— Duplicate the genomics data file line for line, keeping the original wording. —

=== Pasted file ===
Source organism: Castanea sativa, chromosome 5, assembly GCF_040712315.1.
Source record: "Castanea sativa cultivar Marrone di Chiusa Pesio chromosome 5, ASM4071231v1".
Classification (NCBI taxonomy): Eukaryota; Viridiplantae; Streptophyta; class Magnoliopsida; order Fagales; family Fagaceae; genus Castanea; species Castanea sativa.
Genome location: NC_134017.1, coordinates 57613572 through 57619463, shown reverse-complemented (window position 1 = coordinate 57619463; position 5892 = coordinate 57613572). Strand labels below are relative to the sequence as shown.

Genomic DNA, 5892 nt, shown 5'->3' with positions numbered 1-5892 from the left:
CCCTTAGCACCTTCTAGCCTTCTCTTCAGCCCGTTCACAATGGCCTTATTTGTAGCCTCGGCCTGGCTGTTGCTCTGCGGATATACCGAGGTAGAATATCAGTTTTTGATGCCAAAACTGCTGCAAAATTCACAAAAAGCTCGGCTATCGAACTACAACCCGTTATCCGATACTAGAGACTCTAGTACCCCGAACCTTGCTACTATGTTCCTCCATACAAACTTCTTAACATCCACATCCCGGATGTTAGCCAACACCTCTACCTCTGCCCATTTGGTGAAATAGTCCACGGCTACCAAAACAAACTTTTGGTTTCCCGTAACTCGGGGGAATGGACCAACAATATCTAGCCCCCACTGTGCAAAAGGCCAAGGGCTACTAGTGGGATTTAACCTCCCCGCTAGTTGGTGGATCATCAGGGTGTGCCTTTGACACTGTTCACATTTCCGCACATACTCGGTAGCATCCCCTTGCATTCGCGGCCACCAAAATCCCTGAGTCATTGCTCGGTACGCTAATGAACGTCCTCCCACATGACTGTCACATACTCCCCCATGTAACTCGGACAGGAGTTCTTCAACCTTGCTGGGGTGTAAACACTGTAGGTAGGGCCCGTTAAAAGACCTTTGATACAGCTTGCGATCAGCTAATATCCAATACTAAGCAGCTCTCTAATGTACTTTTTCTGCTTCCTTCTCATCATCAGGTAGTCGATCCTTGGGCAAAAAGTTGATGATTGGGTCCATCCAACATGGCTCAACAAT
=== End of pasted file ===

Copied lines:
Source organism: Castanea sativa, chromosome 5, assembly GCF_040712315.1.
Source record: "Castanea sativa cultivar Marrone di Chiusa Pesio chromosome 5, ASM4071231v1".
Classification (NCBI taxonomy): Eukaryota; Viridiplantae; Streptophyta; class Magnoliopsida; order Fagales; family Fagaceae; genus Castanea; species Castanea sativa.
Genome location: NC_134017.1, coordinates 57613572 through 57619463, shown reverse-complemented (window position 1 = coordinate 57619463; position 5892 = coordinate 57613572). Strand labels below are relative to the sequence as shown.

Genomic DNA, 5892 nt, shown 5'->3' with positions numbered 1-5892 from the left:
CCCTTAGCACCTTCTAGCCTTCTCTTCAGCCCGTTCACAATGGCCTTATTTGTAGCCTCGGCCTGGCTGTTGCTCTGCGGATATACCGAGGTAGAATATCAGTTTTTGATGCCAAAACTGCTGCAAAATTCACAAAAAGCTCGGCTATCGAACTACAACCCGTTATCCGATACTAGAGACTCTAGTACCCCGAACCTTGCTACTATGTTCCTCCATACAAACTTCTTAACATCCACATCCCGGATGTTAGCCAACACCTCTACCTCTGCCCATTTGGTGAAATAGTCCACGGCTACCAAAACAAACTTTTGGTTTCCCGTAACTCGGGGGAATGGACCAACAATATCTAGCCCCCACTGTGCAAAAGGCCAAGGGCTACTAGTGGGATTTAACCTCCCCGCTAGTTGGTGGATCATCAGGGTGTGCCTTTGACACTGTTCACATTTCCGCACATACTCGGTAGCATCCCCTTGCATTCGCGGCCACCAAAATCCCTGAGTCATTGCTCGGTACGCTAATGAACGTCCTCCCACATGACTGTCACATACTCCCCCATGTAACTCGGACAGGAGTTCTTCAACCTTGCTGGGGTGTAAACACTGTAGGTAGGGCCCGTTAAAAGACCTTTGATACAGCTTGCGATCAGCTAATATCCAATACTAAGCAGCTCTCTAATGTACTTTTTCTGCTTCCTTCTCATCATCAGGTAGTCGATCCTTGGGCAAAAAGTTGATGATTGGGTCCATCCAACATGGCTCAACAAT